The time couples must live apart to qualify for divorce has been slashed to six months if the request is joint and to one year if it is made by one of the parties, according to a new bill published by the government.
If backed by parliament, it will end the minimum period of four years that had been included in the original divorce law introduced following a referendum on the subject.
The government explained that, for the first time, a distinction is being made between the time periods for the submission of joint and unilateral divorce claims by people who are not legally separated.
Where the parties are already legally separated, through a court judgment or a contract, there should be no waiting period for a person to be able to file for divorce.
However, if no such document exists, and in cases where parties are only de facto separated, and the request for divorce is made by both parties together, they should have lived apart for at least six months in the last 12 months.
If the request is filed by one party against the other, on the date of commencement of the divorce proceedings, the couple must live apart for at least one year out of the previous two years.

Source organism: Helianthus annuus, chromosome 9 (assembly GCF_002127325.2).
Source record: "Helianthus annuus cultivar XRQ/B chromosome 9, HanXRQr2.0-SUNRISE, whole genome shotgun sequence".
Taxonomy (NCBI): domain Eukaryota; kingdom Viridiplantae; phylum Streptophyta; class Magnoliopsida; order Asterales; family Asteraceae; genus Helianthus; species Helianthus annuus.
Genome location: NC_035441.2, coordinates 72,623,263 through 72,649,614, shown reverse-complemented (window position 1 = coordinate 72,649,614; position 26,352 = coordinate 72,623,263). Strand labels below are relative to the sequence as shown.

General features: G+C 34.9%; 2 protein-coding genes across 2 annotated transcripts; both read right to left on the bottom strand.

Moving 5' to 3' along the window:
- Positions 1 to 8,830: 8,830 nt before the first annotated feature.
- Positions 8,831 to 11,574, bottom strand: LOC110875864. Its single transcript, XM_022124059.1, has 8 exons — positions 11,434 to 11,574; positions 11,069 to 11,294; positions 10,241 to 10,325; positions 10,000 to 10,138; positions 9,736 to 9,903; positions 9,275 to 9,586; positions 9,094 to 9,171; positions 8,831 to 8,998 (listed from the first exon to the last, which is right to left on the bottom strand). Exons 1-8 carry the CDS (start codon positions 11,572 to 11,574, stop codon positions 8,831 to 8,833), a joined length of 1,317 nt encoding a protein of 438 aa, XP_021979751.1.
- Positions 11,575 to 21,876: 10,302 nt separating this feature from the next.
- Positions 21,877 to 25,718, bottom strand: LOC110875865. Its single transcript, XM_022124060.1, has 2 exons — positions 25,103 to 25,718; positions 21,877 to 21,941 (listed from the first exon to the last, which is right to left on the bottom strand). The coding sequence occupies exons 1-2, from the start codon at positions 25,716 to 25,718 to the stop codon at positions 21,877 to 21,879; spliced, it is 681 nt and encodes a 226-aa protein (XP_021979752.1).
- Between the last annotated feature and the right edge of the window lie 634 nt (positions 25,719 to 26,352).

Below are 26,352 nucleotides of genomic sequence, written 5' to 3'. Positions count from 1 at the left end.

The bill was tabled in Parliament on Wednesday and published on Thursday.
In a statement, Justice Minister Edward Zammit Lewis said that the changes are necessary amendments that respect the private lives of individuals and families.
Parliamentary Secretary Rosianne Cutajar said that the government remains committed to implementing the necessary reforms and changes so that everyone can live in a country where the protection of civil rights reigns supreme.
"We all have the fundamental right to private and family life, with no unnecessary interference from government. This bill reinforces our commitment to safeguard this right," she said.
She noted that the bill built upon previous major landmarks, including the Cohabitation Act and the Civil Unions Act.
"The revisiting of Malta’s divorce proceedings upon their 10-year anniversary is driven by our progressive politics, as well as our social pact with the people we represent," Cutajar said.
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